Posted tagged ‘Washington Nationals’

Ballpark Review: Nationals Park

May 10, 2015

Franchise: Washington Nationals

Year Opened: 2008

Capacity: 41,418

Game Attended: September 5, 2014 v Philadelphia Phillies

Section 409, Row 1, Seat 1

With the third ballpark review, I take on Nationals Park. It’s a nice park with some cool aspects to it, but it fails to single itself out from the other modern parks. Despite that, I enjoyed my time and recommend knocking this park out next time you visit D.C.

1) Aesthetics- 16/25

Exterior- 4/5

The exterior is pretty modern looking and different than most parks so I like it. Also, the left field gate is my favorite gate of any stadium so far. You just walk past the entry and boom, you’re on top of the field left seats as players are taking BP.

Interior- 7/10

I love the scoreboard and the stadium is nice (as it should be when it’s less than 10 years old) but there isn’t anything special about the place. There is no cool skyline in the distance, no unique design to the fence or its alignment, or any other distinguishing feature. It is about as regular as a park can look without being a cookie-cutter stadium.

Backdrop- 5/10

From select seats in the upper deck you can see The Capitol building which is really cool, but only a handful of fans get that view. Moreover, there is a lot of construction and ugly buildings visible in the backdrop, which hurts its rating. That said, it still has a solid look to it.

2) Seats & View- 12/15

Sight lines- 4/5

I sat in the upper deck and had a great view of the game. On the third base side I could still pick up what kind of pitches were being thrown and had a great vantage point of all the players so I could track their movement. From walking around, I could tell there were other great views. I thought the left field seats were really cool. When you walk through the main gate in left, the seats are right there, straight ahead. I’ve never seen a stadium with a design like that, but I thought it was awesome and it gave a great view of the game, the bullpen, and the scoreboard.

Proximity- 4/5

Like most new parks, seats are built closer to the action than ever before.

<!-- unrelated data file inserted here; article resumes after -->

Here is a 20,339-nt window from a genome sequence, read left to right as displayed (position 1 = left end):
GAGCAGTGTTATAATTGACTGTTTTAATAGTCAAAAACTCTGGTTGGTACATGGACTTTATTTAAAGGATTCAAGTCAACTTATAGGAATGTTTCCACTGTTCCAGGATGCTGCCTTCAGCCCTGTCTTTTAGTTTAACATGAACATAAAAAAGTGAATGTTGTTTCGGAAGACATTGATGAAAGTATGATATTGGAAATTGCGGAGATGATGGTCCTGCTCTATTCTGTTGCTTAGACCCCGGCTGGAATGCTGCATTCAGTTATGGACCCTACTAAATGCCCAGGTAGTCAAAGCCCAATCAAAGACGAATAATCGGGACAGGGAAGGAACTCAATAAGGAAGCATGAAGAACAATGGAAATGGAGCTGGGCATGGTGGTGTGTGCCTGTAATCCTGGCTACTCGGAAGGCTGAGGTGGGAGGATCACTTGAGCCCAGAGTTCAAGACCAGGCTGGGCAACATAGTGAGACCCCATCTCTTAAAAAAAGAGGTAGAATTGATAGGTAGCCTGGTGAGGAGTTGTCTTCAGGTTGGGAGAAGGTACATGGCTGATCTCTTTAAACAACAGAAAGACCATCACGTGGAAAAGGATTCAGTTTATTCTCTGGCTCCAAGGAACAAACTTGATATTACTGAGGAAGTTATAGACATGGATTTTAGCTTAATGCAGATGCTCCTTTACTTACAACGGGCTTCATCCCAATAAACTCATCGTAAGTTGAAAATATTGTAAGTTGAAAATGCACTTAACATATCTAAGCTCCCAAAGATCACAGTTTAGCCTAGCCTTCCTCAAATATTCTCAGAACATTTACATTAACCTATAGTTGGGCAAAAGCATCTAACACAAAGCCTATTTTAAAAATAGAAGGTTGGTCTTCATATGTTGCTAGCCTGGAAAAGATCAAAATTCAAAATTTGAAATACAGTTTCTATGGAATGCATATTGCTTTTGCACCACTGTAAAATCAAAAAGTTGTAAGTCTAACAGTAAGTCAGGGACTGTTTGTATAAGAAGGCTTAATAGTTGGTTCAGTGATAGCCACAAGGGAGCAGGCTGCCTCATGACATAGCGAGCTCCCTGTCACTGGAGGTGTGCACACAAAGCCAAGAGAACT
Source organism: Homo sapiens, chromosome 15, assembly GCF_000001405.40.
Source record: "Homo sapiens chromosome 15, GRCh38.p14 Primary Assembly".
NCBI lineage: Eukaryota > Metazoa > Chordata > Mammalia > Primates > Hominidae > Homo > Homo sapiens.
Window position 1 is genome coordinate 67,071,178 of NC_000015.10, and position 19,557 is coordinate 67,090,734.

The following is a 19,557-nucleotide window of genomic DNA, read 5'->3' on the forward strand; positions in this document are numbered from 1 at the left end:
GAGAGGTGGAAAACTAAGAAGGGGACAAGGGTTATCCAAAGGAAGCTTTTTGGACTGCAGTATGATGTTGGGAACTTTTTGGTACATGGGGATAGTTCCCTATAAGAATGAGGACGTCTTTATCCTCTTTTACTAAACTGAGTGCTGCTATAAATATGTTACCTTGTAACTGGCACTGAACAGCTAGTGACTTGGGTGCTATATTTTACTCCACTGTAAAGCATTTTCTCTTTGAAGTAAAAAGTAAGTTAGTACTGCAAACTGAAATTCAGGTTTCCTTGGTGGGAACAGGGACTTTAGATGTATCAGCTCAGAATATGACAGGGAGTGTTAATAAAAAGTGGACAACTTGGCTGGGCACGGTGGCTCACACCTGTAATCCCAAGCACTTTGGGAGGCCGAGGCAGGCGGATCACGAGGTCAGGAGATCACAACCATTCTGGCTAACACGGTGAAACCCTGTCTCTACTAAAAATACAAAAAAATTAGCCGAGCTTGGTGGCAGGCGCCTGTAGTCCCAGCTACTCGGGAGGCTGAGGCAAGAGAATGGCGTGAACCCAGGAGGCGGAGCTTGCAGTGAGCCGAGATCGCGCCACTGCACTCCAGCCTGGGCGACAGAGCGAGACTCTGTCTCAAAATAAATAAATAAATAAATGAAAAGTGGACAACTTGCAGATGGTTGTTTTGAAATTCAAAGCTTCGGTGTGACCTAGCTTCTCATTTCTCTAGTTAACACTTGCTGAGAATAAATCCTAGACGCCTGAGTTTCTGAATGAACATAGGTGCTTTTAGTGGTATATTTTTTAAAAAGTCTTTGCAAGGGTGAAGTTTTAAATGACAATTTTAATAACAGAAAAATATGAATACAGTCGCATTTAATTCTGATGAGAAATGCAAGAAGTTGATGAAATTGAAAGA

Comfort- 4/5

No complaints from me.

Best Seat- Left field

3) Atmosphere- 11/15

Fan Participation- 4/5

Even though the team has been good the past few years, I wasn’t expecting much of a fan base. I was pleasantly surprised at the game I was at. Fans were vocal in support and they have even had a special “Nats” chant for each run scored. This fan base has potential so long as the Nats keep winning.

Attendance- 3.5/5

I went to a September game, on a Friday, in a season where the Nats won 96 games. It was crowded, but they could have drawn more.

Fan Knowledge- 3.5/5

4) Attractions- 4/15

Museum & Team History- 1/10

There is no team history. And through no fault of their own, there is little team history to show off.

Stuff to See and Do- 3/5

Much like The Bank, there isn’t much in the way of anything at the park.The boardwalk area is alright and featured a live band. The team store was really big with a nice selection, but it was the only such store I saw. Also, there is a cool wall with fat heads of the players and a height chart, so that you can measure yourself compared to a Nationals player.

5) Food & Drink- 7/10

Hot Dog- Ballpark foul. I didn’t have one.

Best of the Rest- 7/10

There was a good amount of food choices, especially in right field where they had some boardwalk-esque atmosphere going on. From what I remember though, the food there was relatively expensive. But they had anything from burritos to Caribbean jerk chicken. I ended up with chicken fingers, which were alright, but extremely salty.

6) Game Entertainment & Presentation- 5/5

The Brewers may have started the mascot races in the Majors, but the Nationals mastered it. The Racing Presidents are by far the best racing mascots in baseball and they get physical with it. Some fans might enjoy this more than the game itself.

7) Cleanliness- 4.5/5

The park was clean, as it should be when it’s new. The concourse is pretty open and the bathrooms were nice.

8) Local Scene & Location- 1/5

There is none. You have to take a crappy transportation system and the stadium is kind of in the middle of nowhere. There are food carts and a restaurant right outside the stadium, but that is it.

9) Access & Cost- 2/5

Tickets are a little bit on the costly side, but it is not too bad and the upper deck tickets are pretty cheap. However, you will find yourself spending a lot on food, drink, and transportation getting there. Otherwise I would have given a better cost score as far as their game tickets go.

Access is terrible though. Driving is tough and using the location transportation is terrible. You definitely need to take time to plan out how you will arrive here.

10) Misc +2

Stats & Info- 1

Concourse- 1

Tradition- 1

The president’s race!

11) Personal Opinion- 3.5/5

I think the park is better than what my overall score will show. As I have mentioned, it is a nice, clean park with a good atmosphere and a couple cool aspects such as the player height chart and the boardwalk area. But overall, there is no special quality to the stadium to separate it from the other modern stadiums (like PNC has with the skyline or ATT with the bay). I do recommend a game here.